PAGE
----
The name “Inspire”might be a bit of a misnomer for this very basic device which only just qualifies as a smartwatch. More likely a glorified step counter, the Inspire may be relatively affordable but it also has quite a limited appeal.
Taking its inspiration from some of the older original Fitbit fitness trackers, the Inspire may be a new design but it has little to offer that is different from those older models like the Flex. With its basic functionality, it may have style on its side, but it lacks the capabilities that most of today’s smartwatches can boast.
There are very limited features offered by this smartwatch. For a start, while the platform is quite motivationally effective and fun, its homescreen is outdated and uninspiring. Similarly, the Inspire offers most of the same apps as the older models, including the ability to participate in adventures – mapping your steps to real-world routes where you can unlock pictures and facts along on the way.
This adds a little more excitement to your workout and you can also join challenges with your friends who also own a Fitbit. Alternatively, you can pay a subscription fee to join the Fitbit Coach service with its guided workouts.
The Inspire also tracks sleep patterns, but it doesn’t have the deeper functionality of some of the later incarnations. It can’t break down sleep into deep sleep and REM. Consequently, this means that really all you can see is the number of times you woke and how long you slept for.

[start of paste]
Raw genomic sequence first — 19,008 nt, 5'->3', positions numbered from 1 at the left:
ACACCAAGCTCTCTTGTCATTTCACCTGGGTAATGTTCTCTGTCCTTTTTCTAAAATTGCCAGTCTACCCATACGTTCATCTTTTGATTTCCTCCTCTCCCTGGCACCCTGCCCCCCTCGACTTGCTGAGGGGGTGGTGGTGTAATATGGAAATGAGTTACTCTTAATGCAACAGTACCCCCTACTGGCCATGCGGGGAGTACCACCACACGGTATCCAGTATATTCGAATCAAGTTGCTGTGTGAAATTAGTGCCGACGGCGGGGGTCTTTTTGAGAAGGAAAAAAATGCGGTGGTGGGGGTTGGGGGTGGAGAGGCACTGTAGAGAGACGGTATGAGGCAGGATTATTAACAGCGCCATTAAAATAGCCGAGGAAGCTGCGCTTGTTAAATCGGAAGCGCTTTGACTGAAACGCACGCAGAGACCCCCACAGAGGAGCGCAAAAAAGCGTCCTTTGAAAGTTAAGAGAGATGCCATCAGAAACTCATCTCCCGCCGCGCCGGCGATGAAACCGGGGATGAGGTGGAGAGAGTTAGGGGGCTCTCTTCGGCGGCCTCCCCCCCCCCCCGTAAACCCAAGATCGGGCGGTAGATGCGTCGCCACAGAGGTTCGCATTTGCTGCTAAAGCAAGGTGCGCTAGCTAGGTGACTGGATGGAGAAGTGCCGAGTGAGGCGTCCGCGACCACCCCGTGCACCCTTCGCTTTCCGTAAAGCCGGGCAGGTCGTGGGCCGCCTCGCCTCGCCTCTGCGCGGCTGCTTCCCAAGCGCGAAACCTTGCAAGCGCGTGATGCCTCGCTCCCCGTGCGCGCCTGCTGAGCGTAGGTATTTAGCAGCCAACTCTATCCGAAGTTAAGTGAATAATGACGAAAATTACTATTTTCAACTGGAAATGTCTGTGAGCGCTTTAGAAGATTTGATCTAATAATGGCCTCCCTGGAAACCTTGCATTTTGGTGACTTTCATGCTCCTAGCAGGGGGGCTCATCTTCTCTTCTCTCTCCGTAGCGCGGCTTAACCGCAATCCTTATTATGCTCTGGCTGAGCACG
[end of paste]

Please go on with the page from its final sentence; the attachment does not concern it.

The other main extra offered by the Inspire is notifications including call and SMS alerts. You can only see snippets of your messages though, and you can’t read through conversations. Not only that, but you can’t reply to any messages through the Inspire either. There is, however, a vibrate function which allows you to use the device as a silent reminder or alarm. There’s also a countdown timer and stopwatch integrated into the design.
The Inspire is similar in style and design to the Fitbit Alta, although its band is wider at an inch. Furthermore, this watch isn’t very distinctive, and nobody will identify the brand that you’re wearing at a glance. The strap is, however, very simple to replace and there are a range of bands to pick from. Both large and small strap sizes are also available.
The silicone strap comes as standard and while it isn’t especially comfortable to wear with a tight fit, there’s no reason to ensure that the watch is a tight fit to the skin since there’s no heartrate sensor. When worn loosely, this device is so comfortable you often forget it’s there.
there’s no heartrate sensor. When worn loosely, this device is so comfortable you often forget it’s there.
The Inspire is controlled by both buttons and the touchscreen. The interface is intuitive and suitable for everyone to use although the display is very basic with a monochrome OLED. The resolution is also pretty low which means that the quality of the display isn’t great.
The Fitness Tracking